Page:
The notion of a finance manager may mean different things to different companies, depending on what this person is responsible for within their business. As the role continues to evolve over time, it’s even more important to define it, so that finance managers can improve their performance.
In this article, we go about defining the role of a finance manager and explain what their main responsibilities/objectives typically are. We also discuss how this function has changed over the years and provide tips on how finance managers can better achieve their goals in today’s market.
How do you define a finance manager?
There is a range of terminology used for the different roles within a company’s finance function, some of which can be differentiated easily, while others are used interchangeably. Some examples of these titles include finance manager, head of finance, CFO (chief financial officer), finance director, and financial controller.
CFO and finance director are sometimes used synonymously. These individuals sit above the finance manager and are usually positioned on the board of directors. They are essentially the highest-ranking employee when it comes to finance, reporting directly to the CEO. They will be expected to influence top-level business decisions.
A financial controller is the head of all accounting-related activity. They will sometimes report directly to the CFO but are generally not seen to be as senior as a finance manager (although their duties are wide-ranging and complex). Finance manager and head of finance are also terms that can mean the same thing. It’s the size of the business that will dictate whether all these roles are represented and how they relate to one another.
The responsibilities within a finance team cover accounting, invoicing, payroll, tax-related matters, analysis, forecasting, budgeting, expenses, and investment, to name a few. The finance manager’s job is to orchestrate these functions and provide adequate support to those involved.
What are the main responsibilities of a finance manager?
The finance manager must attain funds for the finance team. This could include sourcing funds internally from the relevant stakeholders, or externally via financial institutions if necessary. They must allocate these funds throughout the team accordingly too, placing an emphasis on the more important priorities.
Cash flow management
They should ensure there is enough fluid cash on hand at any given time, to keep the company ticking over smoothly. If there’s too much money tied up in fixed assets, this could affect the business’s ability to pay energy bills, rent, employee wages, or supplier fees. If there’s an abundance of fluid cash, it’s also their responsibility to spot opportunities to invest this elsewhere.
Additionally, they should take the lead when forecasting future financial performance, as this can feed into key strategic decisions. By analysing the data surrounding past performance, they can develop an accurate picture of what is to come, which then informs how cautious or bold the company should be.
The finance team should assist in maintain profitability for the overall business. The finance manager is best positioned to analyse the state of play when it comes to income/expenditure. By looking at the numbers in great detail they can determine opportunities for new income streams, while finding methods to cut costs where possible too.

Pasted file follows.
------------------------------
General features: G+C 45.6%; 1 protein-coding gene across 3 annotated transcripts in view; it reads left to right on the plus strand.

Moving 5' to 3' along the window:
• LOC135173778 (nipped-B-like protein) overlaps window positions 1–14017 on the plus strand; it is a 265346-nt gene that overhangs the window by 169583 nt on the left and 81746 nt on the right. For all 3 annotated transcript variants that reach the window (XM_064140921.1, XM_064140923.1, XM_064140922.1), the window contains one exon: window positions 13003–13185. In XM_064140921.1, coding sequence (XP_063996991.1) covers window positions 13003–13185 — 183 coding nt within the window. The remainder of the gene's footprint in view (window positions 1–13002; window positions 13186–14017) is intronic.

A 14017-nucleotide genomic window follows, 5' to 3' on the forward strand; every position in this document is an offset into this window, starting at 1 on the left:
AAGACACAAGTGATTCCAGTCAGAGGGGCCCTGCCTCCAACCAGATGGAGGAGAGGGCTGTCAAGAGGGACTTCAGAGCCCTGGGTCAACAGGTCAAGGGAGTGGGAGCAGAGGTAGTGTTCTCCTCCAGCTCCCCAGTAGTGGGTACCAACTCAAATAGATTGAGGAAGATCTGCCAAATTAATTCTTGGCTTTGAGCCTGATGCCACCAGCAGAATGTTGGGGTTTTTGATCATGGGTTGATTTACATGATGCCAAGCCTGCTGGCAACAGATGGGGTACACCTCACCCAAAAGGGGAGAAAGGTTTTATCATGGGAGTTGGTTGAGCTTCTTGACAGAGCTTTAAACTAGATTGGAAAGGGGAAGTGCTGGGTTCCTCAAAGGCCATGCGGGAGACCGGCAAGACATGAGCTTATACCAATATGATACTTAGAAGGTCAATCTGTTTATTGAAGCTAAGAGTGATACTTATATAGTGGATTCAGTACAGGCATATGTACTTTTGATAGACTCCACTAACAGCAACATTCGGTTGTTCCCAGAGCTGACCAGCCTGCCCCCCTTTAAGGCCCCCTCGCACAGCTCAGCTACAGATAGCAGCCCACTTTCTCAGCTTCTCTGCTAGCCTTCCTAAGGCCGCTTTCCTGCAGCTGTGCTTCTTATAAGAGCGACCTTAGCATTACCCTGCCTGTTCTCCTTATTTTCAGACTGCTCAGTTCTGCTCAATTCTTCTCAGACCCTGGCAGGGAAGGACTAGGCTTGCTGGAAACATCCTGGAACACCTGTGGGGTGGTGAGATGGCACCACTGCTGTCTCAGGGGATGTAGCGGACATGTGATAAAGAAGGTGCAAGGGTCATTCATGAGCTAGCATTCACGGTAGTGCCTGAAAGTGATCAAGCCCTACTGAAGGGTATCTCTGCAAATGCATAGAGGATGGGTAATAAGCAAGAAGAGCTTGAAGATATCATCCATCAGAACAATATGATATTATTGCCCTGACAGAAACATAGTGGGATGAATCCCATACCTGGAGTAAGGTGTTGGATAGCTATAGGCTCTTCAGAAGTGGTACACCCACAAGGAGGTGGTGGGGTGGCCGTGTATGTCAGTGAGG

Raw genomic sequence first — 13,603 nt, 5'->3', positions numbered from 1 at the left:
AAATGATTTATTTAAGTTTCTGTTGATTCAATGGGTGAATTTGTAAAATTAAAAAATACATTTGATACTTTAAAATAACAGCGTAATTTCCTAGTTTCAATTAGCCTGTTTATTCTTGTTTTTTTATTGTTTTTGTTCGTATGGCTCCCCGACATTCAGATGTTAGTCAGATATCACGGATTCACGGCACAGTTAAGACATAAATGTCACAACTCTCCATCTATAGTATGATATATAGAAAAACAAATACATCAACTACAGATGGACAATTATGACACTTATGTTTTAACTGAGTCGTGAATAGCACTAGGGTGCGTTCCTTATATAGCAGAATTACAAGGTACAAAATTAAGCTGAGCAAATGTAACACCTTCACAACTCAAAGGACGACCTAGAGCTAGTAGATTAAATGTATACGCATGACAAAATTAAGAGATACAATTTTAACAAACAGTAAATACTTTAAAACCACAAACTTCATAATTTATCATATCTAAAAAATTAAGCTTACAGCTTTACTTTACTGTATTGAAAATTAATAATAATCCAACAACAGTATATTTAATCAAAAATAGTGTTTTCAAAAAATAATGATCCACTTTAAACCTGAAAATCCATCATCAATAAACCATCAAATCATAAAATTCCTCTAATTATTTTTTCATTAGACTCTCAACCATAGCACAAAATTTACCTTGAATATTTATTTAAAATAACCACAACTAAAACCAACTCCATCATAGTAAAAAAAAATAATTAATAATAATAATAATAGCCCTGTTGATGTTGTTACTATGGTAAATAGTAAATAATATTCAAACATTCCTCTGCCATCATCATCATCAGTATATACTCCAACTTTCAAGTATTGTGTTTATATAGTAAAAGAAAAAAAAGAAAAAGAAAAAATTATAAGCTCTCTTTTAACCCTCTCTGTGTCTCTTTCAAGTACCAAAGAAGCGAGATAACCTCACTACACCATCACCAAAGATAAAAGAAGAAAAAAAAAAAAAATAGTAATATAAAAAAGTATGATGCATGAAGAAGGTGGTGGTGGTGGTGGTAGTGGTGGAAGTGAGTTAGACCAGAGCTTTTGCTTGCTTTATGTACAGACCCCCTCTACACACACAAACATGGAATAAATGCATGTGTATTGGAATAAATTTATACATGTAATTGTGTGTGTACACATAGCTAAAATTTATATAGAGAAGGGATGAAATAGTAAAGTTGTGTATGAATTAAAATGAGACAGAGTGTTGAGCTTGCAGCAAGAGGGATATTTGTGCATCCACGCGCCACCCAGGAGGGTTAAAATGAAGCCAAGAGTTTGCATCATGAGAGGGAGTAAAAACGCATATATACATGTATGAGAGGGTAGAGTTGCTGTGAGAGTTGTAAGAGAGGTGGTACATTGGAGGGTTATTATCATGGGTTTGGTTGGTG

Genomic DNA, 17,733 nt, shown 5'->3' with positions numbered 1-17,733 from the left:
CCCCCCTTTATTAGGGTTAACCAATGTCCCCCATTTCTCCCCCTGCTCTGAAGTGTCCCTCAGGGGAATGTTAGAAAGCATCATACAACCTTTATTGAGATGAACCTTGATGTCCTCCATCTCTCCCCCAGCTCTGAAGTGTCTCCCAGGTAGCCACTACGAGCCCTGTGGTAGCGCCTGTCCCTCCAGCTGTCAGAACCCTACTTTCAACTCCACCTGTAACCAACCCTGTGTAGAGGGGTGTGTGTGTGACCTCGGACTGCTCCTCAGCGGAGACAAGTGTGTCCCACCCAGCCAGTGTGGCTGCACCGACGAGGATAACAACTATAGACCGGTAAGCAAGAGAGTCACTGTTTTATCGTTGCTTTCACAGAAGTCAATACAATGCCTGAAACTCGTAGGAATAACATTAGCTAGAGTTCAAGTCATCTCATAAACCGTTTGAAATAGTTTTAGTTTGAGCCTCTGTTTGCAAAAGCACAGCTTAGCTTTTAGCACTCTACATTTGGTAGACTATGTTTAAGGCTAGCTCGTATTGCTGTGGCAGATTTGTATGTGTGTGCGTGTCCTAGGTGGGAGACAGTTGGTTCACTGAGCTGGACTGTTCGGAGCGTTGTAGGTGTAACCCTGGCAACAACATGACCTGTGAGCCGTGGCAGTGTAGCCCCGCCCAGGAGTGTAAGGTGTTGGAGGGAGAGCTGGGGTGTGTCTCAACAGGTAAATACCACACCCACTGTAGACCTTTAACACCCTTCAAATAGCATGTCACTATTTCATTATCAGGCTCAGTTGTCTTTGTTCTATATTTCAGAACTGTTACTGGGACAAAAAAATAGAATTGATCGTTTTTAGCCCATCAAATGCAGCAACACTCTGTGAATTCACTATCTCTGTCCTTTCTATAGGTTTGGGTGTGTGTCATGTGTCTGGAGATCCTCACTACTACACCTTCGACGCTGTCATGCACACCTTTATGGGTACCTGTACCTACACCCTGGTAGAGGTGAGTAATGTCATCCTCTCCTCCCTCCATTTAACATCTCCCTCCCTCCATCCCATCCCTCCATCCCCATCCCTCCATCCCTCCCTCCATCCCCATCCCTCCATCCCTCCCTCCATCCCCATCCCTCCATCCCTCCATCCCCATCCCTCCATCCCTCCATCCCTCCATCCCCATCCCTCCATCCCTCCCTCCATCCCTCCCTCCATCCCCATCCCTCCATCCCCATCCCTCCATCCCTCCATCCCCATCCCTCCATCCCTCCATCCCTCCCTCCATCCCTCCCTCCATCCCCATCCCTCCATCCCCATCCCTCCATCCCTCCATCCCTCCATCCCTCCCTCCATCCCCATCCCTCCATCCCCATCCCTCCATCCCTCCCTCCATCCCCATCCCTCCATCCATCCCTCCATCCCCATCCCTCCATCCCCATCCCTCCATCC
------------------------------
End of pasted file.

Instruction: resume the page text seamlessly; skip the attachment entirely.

They should also be at the heart of budgetary control. The annual budget helps to reduce risk, by highlighting how much can reasonably be spent (without putting the business in peril). It ultimately serves as a safety net, and just like the forecasting process, it’s determined by using sound data.
The finance manager should always be on the lookout for risks that could financially detriment the company. This can sometimes be achieved by implementing a risk management strategy. With an overview of all activity, they are perhaps best equipped to notice any impending roadblocks or threats. As a result, they can then put measures in place to counter these risks. By keeping an eye on the wider industry, they can pivot in new directions at the right moment.
They should be adept at creating reports and analysing data, as it is ultimately their responsibility to communicate performance back to the finance director/CFO. Not only should these reports be thorough and accurate, but they should also be presented in a way that’s easily comprehensible, so that necessary actions can be determined. By generating reports often, the finance manager can use the relevant metrics to direct and assist their team (in the pursuit of better results).
How has the role of a finance manager evolved?
The role of a finance manager has continuously transformed over the years, with perhaps the biggest changes taking place within the last decade or so. It’s crucial for finance managers to understand this evolution, not just so they can understand their responsibilities now, but so they can predict where it might be heading too. This evolution can be driven by changes within the industry, as well as political and environmental factors in the wider society too.
Today, the finance manager is expected to have a more substantial impact on strategy. In the past they may have only needed skills linked to number crunching, but it is a much more nuanced and all-encompassing role now. They’re expected to provide valuable insights that are backed by data. They should also have some fundamental knowledge of each function within their team too. This allows them to be more personal with their managerial approach, whereas previously it would have likely been a more ‘top-down’ method of management (with more of an authoritarian style).
The pandemic had a lasting effect on finance managers. For example, they must now use greater ingenuity when searching for revenue streams. They also had to master ways of effectively managing remote workers. Changing perceptions around workplace productivity and employee wellbeing have impacted managers too. The finance manager must have a high level of emotional intelligence to get the most out of each person. And they must provide the right amount of autonomy/flexibility in terms of the direction they give and the working patterns they allow.